One of the most important aspects of this is to both adhere to the local rules regarding rentals and also to ultimately make sure that the authorities and crucially the locals actually want them there. Their ultimate aim is to protect the communities in which they exist and in fact to go even further and to benefit them rather than cause harm.

They work with rather than against the local communities to make them an integral part of their business model.

Profit Sharing for Social Projects:

A notable feature of is its practice of reinvesting a significant portion of its profits into local community projects. This can range from social housing initiatives to environmental efforts and cultural preservation.

By reinvesting 50% of their platform fee back into community social projects, they aim to create a “circular economy” by redistributing profits back into the community that generates them. They call this “community powered tourism” and we’re all about that. These projects are chosen by the communities themselves to decide where and how it would be best placed.

One of these is the Big Issue Foundation in the UK, a charity that supports the sellers of the magazine who are often homeless and face issues including dignity, income and purpose.

Sustainable and Ethical Tourism:

The platform champions sustainable tourism, aiming to reduce the adverse effects like gentrification and over-tourism that have been linked with platforms like Airbnb.

One of the main ways they do this is to insist that each host only has one property up for rental, not just on their platform, but across all other online holiday rentals. This means rather than properties being bought up and hoarded by hosts, which causes issues with the availability of residential accommodation, responsible renters are encouraged.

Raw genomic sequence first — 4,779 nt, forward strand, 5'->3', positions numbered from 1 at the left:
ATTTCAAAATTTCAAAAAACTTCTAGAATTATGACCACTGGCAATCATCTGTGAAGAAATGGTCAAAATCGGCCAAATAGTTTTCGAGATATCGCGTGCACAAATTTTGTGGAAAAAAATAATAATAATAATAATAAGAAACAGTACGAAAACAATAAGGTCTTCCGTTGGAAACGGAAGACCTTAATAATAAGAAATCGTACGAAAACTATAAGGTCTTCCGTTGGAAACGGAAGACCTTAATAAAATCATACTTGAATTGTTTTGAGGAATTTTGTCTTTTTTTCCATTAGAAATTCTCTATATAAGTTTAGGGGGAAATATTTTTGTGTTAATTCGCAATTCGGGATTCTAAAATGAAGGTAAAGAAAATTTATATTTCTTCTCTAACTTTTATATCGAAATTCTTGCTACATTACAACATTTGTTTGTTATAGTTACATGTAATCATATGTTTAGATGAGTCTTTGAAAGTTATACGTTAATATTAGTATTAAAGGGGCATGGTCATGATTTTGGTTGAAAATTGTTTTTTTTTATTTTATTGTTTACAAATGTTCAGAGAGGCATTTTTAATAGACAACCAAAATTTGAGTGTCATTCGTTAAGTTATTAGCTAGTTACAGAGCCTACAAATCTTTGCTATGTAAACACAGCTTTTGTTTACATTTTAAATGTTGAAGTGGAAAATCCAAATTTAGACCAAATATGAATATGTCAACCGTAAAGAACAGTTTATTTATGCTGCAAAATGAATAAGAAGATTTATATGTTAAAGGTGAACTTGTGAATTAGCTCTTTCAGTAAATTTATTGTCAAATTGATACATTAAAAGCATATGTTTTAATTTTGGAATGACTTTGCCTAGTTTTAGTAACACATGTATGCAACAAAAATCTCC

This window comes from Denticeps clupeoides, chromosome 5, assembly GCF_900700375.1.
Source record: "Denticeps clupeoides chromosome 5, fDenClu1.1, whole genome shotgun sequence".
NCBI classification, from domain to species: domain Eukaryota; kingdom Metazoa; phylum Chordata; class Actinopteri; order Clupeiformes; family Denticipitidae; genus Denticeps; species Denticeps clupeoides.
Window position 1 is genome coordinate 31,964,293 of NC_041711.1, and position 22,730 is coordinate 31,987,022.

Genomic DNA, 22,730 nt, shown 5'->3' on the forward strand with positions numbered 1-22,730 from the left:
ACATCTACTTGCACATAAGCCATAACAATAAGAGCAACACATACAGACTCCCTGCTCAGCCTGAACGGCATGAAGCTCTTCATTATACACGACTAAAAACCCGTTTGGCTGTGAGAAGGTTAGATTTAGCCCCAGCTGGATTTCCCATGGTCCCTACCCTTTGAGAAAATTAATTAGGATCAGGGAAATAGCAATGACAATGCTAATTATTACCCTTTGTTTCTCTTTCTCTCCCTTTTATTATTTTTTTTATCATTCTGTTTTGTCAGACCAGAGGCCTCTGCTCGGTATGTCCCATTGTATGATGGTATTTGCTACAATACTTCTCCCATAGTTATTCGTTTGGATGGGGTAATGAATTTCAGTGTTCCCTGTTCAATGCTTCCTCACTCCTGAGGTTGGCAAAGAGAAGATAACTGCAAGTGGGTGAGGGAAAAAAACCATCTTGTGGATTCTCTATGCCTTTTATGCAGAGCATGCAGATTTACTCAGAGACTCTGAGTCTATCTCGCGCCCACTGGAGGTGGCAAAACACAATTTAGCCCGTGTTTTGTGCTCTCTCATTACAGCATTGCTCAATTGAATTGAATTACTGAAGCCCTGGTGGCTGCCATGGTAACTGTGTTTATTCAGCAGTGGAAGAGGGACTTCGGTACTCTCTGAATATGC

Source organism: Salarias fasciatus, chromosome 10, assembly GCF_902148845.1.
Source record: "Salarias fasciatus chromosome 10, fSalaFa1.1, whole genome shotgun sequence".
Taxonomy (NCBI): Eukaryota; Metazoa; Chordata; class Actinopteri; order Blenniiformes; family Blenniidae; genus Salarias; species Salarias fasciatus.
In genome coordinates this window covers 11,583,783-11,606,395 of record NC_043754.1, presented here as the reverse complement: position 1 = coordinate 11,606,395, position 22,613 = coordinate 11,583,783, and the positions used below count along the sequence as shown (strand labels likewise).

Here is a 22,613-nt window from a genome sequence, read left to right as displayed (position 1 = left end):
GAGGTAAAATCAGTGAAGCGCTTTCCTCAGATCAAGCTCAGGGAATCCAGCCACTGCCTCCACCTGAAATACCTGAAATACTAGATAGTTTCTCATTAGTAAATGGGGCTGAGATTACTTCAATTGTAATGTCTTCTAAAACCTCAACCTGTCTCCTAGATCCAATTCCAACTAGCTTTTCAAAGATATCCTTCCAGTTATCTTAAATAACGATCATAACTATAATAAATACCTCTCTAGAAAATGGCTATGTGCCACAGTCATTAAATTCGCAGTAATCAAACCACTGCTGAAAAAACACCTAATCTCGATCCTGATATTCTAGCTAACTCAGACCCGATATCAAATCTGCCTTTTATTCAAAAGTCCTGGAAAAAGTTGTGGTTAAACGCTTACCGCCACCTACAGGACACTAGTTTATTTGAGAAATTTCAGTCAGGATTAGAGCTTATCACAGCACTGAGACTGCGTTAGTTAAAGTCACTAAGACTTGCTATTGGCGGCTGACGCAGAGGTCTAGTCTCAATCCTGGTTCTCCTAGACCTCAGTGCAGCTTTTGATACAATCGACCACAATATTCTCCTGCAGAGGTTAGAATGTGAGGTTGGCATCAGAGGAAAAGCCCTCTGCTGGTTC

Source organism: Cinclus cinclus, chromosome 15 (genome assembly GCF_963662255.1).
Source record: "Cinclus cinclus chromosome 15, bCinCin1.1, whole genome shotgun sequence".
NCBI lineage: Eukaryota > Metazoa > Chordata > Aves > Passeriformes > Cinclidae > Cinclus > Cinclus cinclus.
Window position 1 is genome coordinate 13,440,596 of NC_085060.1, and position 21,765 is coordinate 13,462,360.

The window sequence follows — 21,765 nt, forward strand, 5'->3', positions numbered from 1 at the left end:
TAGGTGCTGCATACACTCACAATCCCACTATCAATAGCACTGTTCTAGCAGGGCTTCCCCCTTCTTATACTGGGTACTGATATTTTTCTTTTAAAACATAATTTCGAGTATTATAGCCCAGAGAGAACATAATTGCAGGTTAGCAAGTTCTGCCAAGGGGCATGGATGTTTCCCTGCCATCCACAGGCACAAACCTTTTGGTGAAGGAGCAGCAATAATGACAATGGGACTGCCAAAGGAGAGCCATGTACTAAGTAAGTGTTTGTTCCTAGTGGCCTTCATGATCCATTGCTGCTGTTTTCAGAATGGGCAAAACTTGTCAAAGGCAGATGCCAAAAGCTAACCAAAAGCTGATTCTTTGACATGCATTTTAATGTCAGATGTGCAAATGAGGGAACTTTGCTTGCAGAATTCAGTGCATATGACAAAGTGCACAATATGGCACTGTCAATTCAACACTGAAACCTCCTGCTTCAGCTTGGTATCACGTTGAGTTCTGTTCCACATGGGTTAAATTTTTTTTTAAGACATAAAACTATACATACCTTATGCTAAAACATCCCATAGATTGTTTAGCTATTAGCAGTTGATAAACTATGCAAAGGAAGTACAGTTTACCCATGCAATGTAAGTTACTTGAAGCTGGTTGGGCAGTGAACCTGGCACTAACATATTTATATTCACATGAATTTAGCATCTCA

For the travellers themselves, this often means more opportunities to actually stay with locals within actual communities and not just rent an anonymous condo somewhere.

Another way that tackles overtourism is to set up what they call “nodes”, these are a group of selected local residents that come together to decide how many properties and areas or city should and could sustain. Rather than one set number for each place or even type of place, it is worked out carefully by the people it will affect the most.

Transparent and Cooperative Model:

Operating as a cooperative, prioritises transparency and fairness. It’s democratically governed by a diverse group of stakeholders, including employees, hosts, guests, and local community representatives.

They describe themselves as powered by “people, activists and organizations, not faceless investors”. In practice, this means that it is actually owned by the people who use it and are impacted by it such as the hosts and local business owners.